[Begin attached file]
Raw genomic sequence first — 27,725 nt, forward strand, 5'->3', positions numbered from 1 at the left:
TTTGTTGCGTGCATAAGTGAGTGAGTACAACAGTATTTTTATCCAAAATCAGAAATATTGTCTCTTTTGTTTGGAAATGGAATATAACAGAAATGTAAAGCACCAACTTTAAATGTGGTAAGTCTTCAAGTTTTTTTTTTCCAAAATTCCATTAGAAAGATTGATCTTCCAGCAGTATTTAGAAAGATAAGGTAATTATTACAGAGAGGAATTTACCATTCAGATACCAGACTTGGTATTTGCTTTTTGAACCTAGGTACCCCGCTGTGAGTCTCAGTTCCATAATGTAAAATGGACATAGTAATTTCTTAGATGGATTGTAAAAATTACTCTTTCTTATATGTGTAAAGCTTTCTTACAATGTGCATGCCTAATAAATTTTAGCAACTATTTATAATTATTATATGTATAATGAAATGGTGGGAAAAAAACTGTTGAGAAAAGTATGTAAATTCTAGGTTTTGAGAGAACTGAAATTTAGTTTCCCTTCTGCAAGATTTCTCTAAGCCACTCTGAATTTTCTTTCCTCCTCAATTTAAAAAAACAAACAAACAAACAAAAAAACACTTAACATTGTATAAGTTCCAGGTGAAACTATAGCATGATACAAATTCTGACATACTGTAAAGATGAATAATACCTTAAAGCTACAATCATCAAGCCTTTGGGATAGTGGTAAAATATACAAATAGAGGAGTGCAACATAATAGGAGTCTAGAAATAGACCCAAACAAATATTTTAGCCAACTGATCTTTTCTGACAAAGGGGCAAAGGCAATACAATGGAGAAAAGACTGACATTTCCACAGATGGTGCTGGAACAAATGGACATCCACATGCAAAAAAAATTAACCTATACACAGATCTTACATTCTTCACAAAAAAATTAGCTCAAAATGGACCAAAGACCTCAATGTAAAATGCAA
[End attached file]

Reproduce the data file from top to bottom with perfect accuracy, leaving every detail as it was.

Raw genomic sequence first — 27,725 nt, forward strand, 5'->3', positions numbered from 1 at the left:
TTTGTTGCGTGCATAAGTGAGTGAGTACAACAGTATTTTTATCCAAAATCAGAAATATTGTCTCTTTTGTTTGGAAATGGAATATAACAGAAATGTAAAGCACCAACTTTAAATGTGGTAAGTCTTCAAGTTTTTTTTTTCCAAAATTCCATTAGAAAGATTGATCTTCCAGCAGTATTTAGAAAGATAAGGTAATTATTACAGAGAGGAATTTACCATTCAGATACCAGACTTGGTATTTGCTTTTTGAACCTAGGTACCCCGCTGTGAGTCTCAGTTCCATAATGTAAAATGGACATAGTAATTTCTTAGATGGATTGTAAAAATTACTCTTTCTTATATGTGTAAAGCTTTCTTACAATGTGCATGCCTAATAAATTTTAGCAACTATTTATAATTATTATATGTATAATGAAATGGTGGGAAAAAAACTGTTGAGAAAAGTATGTAAATTCTAGGTTTTGAGAGAACTGAAATTTAGTTTCCCTTCTGCAAGATTTCTCTAAGCCACTCTGAATTTTCTTTCCTCCTCAATTTAAAAAAACAAACAAACAAACAAAAAAACACTTAACATTGTATAAGTTCCAGGTGAAACTATAGCATGATACAAATTCTGACATACTGTAAAGATGAATAATACCTTAAAGCTACAATCATCAAGCCTTTGGGATAGTGGTAAAATATACAAATAGAGGAGTGCAACATAATAGGAGTCTAGAAATAGACCCAAACAAATATTTTAGCCAACTGATCTTTTCTGACAAAGGGGCAAAGGCAATACAATGGAGAAAAGACTGACATTTCCACAGATGGTGCTGGAACAAATGGACATCCACATGCAAAAAAAATTAACCTATACACAGATCTTACATTCTTCACAAAAAAATTAGCTCAAAATGGACCAAAGACCTCAATGTAAAATGCAA